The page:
Congratulations to the Class of 2021!

Congratulations to the 170 graduates who make up the Class of 2021! We are incredibly proud of them for reaching this milestone with passion, and for their resilience in adapting so well to this challenging and important school year.

While their graduation this year looked different, we are proud to have been able to celebrate and recognize the Class of 2021 in a variety of safe and cohorted celebrations. You can watch our two Grade 12 Graduation Ceremonies held on June 16 – the Cohort A event at the top of this story, and the Cohort B event below.

Congratulations to the Class of 2021!

You can read excerpts from valedictorian Divyesh Nagarajan’s speech at the bottom of this post, and watch the speech in full as part of the Grade 12 Graduation Ceremony videos.

Browse and download photos from the two Grade 12 Graduation Ceremonies on the SMUS Photo Gallery. Photos of members of the Class of 2021 on stage can be found by typing their name into the “simple search” bar.

Valedictory Speech (excerpts)

by Divyesh Nagarajan ’21

Our grad class in particular faced many challenges that others didn’t because of the COVID-19 pandemic. This is really something on a magnitude I don’t think even our parents have experienced. With so many cancellations and complications in university applications, athletics, and just life in general, getting through this senior year was no easy feat. So, it’s extremely humbling to represent such a strong, capable group of students that have surmounted a great obstacle. Believe me when I say that this class is prepared to tackle almost anything that will come our way beyond this graduation

While we have a beautiful campus with first-rate facilities, it’s not these things that make our school different. It’s us – the diverse student body representing over 25 different nationalities –that truly makes us stand out.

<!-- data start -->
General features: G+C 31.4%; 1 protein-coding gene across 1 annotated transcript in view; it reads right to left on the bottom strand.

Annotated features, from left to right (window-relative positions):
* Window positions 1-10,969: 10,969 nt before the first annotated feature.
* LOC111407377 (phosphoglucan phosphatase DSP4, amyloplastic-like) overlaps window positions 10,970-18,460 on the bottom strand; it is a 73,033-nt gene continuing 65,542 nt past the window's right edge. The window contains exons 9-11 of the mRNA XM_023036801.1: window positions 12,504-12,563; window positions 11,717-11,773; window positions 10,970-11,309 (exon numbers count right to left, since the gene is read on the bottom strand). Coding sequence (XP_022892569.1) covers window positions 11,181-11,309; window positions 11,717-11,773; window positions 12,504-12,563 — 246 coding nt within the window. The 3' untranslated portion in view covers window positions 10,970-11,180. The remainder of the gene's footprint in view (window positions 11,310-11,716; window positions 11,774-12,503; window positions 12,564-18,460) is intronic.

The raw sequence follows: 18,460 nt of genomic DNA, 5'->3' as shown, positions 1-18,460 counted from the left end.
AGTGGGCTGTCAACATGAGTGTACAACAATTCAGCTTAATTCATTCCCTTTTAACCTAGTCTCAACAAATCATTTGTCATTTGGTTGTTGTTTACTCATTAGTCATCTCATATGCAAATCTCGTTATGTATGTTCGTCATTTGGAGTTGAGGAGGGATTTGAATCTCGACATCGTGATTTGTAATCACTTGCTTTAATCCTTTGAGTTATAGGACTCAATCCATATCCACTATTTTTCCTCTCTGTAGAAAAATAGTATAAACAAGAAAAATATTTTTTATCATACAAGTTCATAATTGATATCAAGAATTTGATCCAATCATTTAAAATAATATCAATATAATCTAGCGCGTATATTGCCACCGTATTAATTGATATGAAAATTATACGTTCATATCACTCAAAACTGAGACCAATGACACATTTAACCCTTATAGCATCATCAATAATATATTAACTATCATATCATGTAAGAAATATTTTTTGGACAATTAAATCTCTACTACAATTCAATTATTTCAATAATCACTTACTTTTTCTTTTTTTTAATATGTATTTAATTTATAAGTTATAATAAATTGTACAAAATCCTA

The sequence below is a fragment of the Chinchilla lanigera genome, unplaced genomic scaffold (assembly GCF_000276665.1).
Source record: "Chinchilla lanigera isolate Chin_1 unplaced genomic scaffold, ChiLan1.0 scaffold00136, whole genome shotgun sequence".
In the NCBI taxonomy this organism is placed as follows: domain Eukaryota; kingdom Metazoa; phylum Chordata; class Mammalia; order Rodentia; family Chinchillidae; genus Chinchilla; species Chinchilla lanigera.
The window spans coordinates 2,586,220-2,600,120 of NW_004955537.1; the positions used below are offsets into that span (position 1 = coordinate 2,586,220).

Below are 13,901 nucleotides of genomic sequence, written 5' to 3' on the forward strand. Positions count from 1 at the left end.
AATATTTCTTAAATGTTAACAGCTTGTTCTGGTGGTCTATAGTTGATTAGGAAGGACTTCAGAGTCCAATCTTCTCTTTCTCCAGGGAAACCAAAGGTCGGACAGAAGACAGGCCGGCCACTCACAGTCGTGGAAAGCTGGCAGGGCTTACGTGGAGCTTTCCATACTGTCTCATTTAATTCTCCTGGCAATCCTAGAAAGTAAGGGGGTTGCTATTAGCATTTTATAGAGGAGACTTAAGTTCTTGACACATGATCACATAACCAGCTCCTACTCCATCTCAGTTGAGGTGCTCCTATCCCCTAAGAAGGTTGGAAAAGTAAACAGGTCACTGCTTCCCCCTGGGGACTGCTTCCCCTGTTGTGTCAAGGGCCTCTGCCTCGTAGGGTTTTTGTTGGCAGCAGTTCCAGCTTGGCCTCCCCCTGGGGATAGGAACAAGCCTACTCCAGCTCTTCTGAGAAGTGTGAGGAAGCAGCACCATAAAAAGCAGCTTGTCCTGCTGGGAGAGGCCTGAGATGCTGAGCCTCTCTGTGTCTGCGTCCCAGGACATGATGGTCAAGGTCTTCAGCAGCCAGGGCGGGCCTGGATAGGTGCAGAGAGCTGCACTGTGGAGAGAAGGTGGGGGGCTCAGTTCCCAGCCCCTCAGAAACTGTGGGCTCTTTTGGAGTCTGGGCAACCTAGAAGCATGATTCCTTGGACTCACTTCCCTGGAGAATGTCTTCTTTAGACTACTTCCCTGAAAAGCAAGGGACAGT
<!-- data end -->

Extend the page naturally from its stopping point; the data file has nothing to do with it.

If there’s one thing we can take away from our time together, it would be an appreciation for diversity. The Dalai Lama once said that “If we wish to ensure everyone’s peace and happiness, we need to cultivate a healthy respect for the diversity of our peoples and cultures, founded on an understanding of the fundamental sameness of all human beings.”  

As a grad class, I am so proud of everything we do to showcase our diversity each and every year, like the fun chapels and activities hosted by our very own Intercultural Council.

These events are a blast, but we don’t need them just to start celebrating our unique cultures. This appreciation takes root in even the smallest interactions. It’s these interactions that have breathed life into my time at SMUS and filled me with a deep sense of gratitude for all the rich and colourful cultures we have been introduced to here.

But, all that is not to say we always get along. With diversity comes differences, and differences beget conflict. This isn’t what’s important, though. It’s the ability to heal and strengthen our bonds when conflicts arise that will build a more united global community as we step out into the world. 

Last month, on May 27th, it was discovered that the grounds of a former Kamloops Residential School housed the bodies of 215 Indigenous children – completely and utterly unaccounted for. 

Our nation’s past is tainted by acts of racism and outright discrimination that we may never be able to repent for. But, we can certainly strive to build a more diverse and inclusive future.

Real change must be grounded in action. Our school is blessed with a student body that represents so many distinct cultures. Here, we have the unique opportunity to test our commitment to creating an inclusive future. 

This means that we can’t be cocooned – ignorant to the fact that racism exists everywhere. Large-scale change begins with our individual decisions to speak out against discrimination, in any form, even on our own campus. We can’t shy away from confronting and addressing these problems head-on.

Regardless of race, faith, or ethnicity, we are all fundamentally humans, and it’s this fact that we take for granted that will allow us to embrace the diversity we will continue to face in the future. 

When you leave here today, I want you to remember that in order for us to go out and create a world where we can all feel valued and respected, regardless of race, culture, or ethnicity, all of us need to be involved. 

Maxine Greene, American educator and thought leader, said that the community that diverse students build together in school forms a powerful bond – one that unites rather than divides. I truly believe that we share this special bond, and I hope that we will remain connected beyond high school, joining the large community of SMUS alumni around the world.


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